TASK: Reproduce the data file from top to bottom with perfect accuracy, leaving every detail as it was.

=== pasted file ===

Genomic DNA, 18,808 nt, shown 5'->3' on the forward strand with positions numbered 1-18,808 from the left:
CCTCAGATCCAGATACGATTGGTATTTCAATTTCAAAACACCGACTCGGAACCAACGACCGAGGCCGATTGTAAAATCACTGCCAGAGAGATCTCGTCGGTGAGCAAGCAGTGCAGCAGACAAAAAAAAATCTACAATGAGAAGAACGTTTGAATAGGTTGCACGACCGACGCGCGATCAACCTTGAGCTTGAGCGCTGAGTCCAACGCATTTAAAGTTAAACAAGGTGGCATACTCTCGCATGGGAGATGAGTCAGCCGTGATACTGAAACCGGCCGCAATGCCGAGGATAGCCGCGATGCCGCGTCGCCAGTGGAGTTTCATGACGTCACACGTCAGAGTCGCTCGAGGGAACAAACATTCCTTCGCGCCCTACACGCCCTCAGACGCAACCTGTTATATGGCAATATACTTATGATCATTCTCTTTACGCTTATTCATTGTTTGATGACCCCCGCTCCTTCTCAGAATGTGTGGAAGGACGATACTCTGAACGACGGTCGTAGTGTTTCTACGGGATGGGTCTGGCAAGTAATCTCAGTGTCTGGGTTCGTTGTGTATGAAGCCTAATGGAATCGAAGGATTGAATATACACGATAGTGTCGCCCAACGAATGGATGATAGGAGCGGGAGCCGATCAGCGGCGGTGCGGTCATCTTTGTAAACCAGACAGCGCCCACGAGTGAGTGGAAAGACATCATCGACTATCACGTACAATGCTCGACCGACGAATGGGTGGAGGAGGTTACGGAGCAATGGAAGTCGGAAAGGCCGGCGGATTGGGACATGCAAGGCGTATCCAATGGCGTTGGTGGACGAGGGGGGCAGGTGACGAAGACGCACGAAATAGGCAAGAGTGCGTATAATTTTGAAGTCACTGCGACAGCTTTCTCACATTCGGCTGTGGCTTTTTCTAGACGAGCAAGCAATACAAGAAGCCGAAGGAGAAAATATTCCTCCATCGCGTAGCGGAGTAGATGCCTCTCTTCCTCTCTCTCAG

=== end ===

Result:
Genomic DNA, 18,808 nt, shown 5'->3' on the forward strand with positions numbered 1-18,808 from the left:
CCTCAGATCCAGATACGATTGGTATTTCAATTTCAAAACACCGACTCGGAACCAACGACCGAGGCCGATTGTAAAATCACTGCCAGAGAGATCTCGTCGGTGAGCAAGCAGTGCAGCAGACAAAAAAAAATCTACAATGAGAAGAACGTTTGAATAGGTTGCACGACCGACGCGCGATCAACCTTGAGCTTGAGCGCTGAGTCCAACGCATTTAAAGTTAAACAAGGTGGCATACTCTCGCATGGGAGATGAGTCAGCCGTGATACTGAAACCGGCCGCAATGCCGAGGATAGCCGCGATGCCGCGTCGCCAGTGGAGTTTCATGACGTCACACGTCAGAGTCGCTCGAGGGAACAAACATTCCTTCGCGCCCTACACGCCCTCAGACGCAACCTGTTATATGGCAATATACTTATGATCATTCTCTTTACGCTTATTCATTGTTTGATGACCCCCGCTCCTTCTCAGAATGTGTGGAAGGACGATACTCTGAACGACGGTCGTAGTGTTTCTACGGGATGGGTCTGGCAAGTAATCTCAGTGTCTGGGTTCGTTGTGTATGAAGCCTAATGGAATCGAAGGATTGAATATACACGATAGTGTCGCCCAACGAATGGATGATAGGAGCGGGAGCCGATCAGCGGCGGTGCGGTCATCTTTGTAAACCAGACAGCGCCCACGAGTGAGTGGAAAGACATCATCGACTATCACGTACAATGCTCGACCGACGAATGGGTGGAGGAGGTTACGGAGCAATGGAAGTCGGAAAGGCCGGCGGATTGGGACATGCAAGGCGTATCCAATGGCGTTGGTGGACGAGGGGGGCAGGTGACGAAGACGCACGAAATAGGCAAGAGTGCGTATAATTTTGAAGTCACTGCGACAGCTTTCTCACATTCGGCTGTGGCTTTTTCTAGACGAGCAAGCAATACAAGAAGCCGAAGGAGAAAATATTCCTCCATCGCGTAGCGGAGTAGATGCCTCTCTTCCTCTCTCTCAG